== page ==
The little movie that could, Home Alone‘s phenomenal box office success indicates just how strongly the movie resonated worldwide. I live in Poland these days, where I’m delighted to discover that the film is totally adored, with the traditional TV screening on the Polsat network still regularly pulling in the biggest audience of the season. In our uncertain times, there are few moments more comforting that settling down to the umpteenth screening of Home Alone and the happy reassurance that Culkin and co. will get us laughing, shedding a tear or two, and generally “feeling that gingerbread feeling” all over again.
The Muppet Christmas Carol, championed by Richard Kirkham from Kirkham A Movie A Day
If you are not considering The Muppet Christmas Carol as your choice for the best Christmas movie of all time, you must not have seen the film. Not only is it a great Christmas film, it is in many ways, the greatest telling of one of the most important Christmas themed stories of all time. Charles Dickens’ story has been filmed more than two dozen times, with distinguished Shakespearean actors and American Television Thespians. None of them can hold a candle to this version which succeeds because of two fantastic features. First, look at the title, “Muppets”. I have heard that there are people who do not appreciate The Muppets, I don’t want to know who those people are. The off kilter humor, the manic and deadpan delivery in the same scene, the plethora of weird characters are all things that make even the most mundane material watchable. Kermit the Frog is perfectly cast as Bob Cratchitt. Miss Piggy is surprisingly subdued as his wife and the mother of Tiny Tim. Meanwhile, subverting the proceedings by drawing attention to the narrative explicitly, Gonzo and Rizzo Rat are a Greek Chorus representing Dickens himself. You can’t beat that for creative story structure on this particular tale.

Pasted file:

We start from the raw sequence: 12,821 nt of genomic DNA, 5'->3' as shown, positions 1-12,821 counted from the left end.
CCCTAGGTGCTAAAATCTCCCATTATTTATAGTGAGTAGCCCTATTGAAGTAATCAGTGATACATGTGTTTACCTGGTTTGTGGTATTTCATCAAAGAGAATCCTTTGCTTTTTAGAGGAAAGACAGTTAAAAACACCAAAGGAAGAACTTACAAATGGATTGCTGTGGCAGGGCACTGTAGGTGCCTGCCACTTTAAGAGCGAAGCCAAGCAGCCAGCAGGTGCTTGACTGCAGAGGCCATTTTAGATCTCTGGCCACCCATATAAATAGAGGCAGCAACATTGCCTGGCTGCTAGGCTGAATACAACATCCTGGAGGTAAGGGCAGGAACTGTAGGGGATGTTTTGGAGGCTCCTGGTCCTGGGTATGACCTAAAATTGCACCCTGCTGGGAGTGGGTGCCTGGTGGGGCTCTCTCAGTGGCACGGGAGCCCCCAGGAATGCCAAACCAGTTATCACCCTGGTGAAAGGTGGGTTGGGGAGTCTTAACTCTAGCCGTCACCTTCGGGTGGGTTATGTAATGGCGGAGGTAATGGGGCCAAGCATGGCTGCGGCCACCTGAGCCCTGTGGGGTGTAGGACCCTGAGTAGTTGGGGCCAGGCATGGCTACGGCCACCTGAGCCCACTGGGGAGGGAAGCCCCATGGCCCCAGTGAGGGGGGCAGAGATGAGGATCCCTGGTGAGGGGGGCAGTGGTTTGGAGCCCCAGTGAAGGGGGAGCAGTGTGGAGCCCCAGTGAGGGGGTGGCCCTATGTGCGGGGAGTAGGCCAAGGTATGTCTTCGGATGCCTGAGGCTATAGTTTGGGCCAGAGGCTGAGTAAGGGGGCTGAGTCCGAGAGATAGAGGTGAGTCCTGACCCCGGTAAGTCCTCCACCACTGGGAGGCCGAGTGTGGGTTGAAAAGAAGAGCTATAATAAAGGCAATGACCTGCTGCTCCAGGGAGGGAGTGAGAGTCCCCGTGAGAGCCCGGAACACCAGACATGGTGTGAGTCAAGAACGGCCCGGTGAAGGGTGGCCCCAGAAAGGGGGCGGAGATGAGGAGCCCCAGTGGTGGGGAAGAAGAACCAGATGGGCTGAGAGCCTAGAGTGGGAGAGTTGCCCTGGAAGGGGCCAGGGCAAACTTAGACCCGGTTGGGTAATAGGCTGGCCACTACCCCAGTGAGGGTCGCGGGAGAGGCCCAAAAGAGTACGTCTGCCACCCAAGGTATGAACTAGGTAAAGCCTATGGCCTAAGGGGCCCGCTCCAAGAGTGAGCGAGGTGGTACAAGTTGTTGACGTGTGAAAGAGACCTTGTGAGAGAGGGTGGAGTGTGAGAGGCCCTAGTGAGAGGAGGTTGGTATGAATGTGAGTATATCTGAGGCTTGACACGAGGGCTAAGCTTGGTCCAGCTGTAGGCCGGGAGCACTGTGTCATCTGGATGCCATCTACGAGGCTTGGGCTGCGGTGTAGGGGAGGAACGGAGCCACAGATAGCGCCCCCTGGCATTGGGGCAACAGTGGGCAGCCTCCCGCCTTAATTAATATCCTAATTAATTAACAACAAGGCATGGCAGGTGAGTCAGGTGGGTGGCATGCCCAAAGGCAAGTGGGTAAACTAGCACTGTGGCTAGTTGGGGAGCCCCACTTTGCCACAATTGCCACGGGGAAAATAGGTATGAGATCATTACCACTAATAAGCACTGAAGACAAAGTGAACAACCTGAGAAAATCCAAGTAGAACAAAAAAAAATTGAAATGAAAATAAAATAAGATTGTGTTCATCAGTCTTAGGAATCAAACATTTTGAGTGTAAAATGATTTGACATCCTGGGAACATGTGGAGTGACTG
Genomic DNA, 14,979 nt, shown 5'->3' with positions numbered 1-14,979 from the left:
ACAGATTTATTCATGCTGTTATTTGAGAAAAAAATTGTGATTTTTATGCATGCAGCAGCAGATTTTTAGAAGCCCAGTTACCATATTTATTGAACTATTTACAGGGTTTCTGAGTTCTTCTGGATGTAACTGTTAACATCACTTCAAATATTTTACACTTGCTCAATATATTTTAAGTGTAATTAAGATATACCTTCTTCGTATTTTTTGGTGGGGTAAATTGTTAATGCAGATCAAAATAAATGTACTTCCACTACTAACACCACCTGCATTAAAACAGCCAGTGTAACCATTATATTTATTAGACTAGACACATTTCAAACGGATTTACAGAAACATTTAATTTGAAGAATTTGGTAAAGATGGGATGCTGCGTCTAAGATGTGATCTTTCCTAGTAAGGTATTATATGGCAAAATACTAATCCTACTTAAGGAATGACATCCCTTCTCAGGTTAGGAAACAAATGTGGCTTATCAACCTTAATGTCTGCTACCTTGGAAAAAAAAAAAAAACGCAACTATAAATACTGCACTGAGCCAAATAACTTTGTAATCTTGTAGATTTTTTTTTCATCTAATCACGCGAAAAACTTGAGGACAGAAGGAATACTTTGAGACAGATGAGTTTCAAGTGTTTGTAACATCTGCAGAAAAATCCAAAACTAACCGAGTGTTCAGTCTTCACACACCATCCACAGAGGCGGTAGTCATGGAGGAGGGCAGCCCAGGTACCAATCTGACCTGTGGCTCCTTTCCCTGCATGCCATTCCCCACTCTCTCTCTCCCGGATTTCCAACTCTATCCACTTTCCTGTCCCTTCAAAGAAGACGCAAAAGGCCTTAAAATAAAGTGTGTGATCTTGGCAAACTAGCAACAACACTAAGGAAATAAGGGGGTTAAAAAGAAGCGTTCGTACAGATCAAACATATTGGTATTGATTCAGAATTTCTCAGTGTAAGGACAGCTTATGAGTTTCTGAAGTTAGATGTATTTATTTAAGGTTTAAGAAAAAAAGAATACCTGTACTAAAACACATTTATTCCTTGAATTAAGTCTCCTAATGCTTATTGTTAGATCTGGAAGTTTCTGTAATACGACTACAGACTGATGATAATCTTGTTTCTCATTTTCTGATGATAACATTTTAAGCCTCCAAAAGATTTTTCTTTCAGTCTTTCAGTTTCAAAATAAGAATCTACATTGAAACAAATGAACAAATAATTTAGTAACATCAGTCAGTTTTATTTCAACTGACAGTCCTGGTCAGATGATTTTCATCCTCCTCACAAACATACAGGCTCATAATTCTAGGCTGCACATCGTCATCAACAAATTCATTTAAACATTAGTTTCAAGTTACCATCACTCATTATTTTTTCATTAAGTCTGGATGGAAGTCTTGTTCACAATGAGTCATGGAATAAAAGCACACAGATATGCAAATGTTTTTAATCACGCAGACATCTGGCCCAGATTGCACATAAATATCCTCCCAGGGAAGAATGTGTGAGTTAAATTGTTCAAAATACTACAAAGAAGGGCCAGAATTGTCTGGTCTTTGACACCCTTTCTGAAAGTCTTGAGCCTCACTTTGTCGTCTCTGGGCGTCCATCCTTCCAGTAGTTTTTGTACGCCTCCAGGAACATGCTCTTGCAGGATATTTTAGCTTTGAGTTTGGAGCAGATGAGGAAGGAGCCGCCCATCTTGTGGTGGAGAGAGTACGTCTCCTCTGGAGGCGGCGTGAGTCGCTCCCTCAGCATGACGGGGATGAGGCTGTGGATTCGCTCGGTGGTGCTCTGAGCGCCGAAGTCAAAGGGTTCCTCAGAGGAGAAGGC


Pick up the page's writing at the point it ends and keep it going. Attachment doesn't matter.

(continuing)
Muppets alone would be enough to elevate this to the status of Christmas classic, but there’s one other secret weapon here that should overwhelm any other objections, Michael Caine. In most versions of the story, Scrooge is ancient and closer to the end of life. Caine is closer to middle age, which means his arc of redemption will span the life of the Cratchit family more. Caine plays crotchety without being particularly old.We can accept that he has an old man disposition with a younger man’s vigor. He also sings. Maybe not the dulcet baritone that would be featured in a stage version of the story, but he has a “talk-singing” style that works perfectly for the amusing Paul Williams penned songs.
“Oh, Scroogey loves his money ’cause he thinks it gives him power,
If he became a flavor you can bet he would be sour.”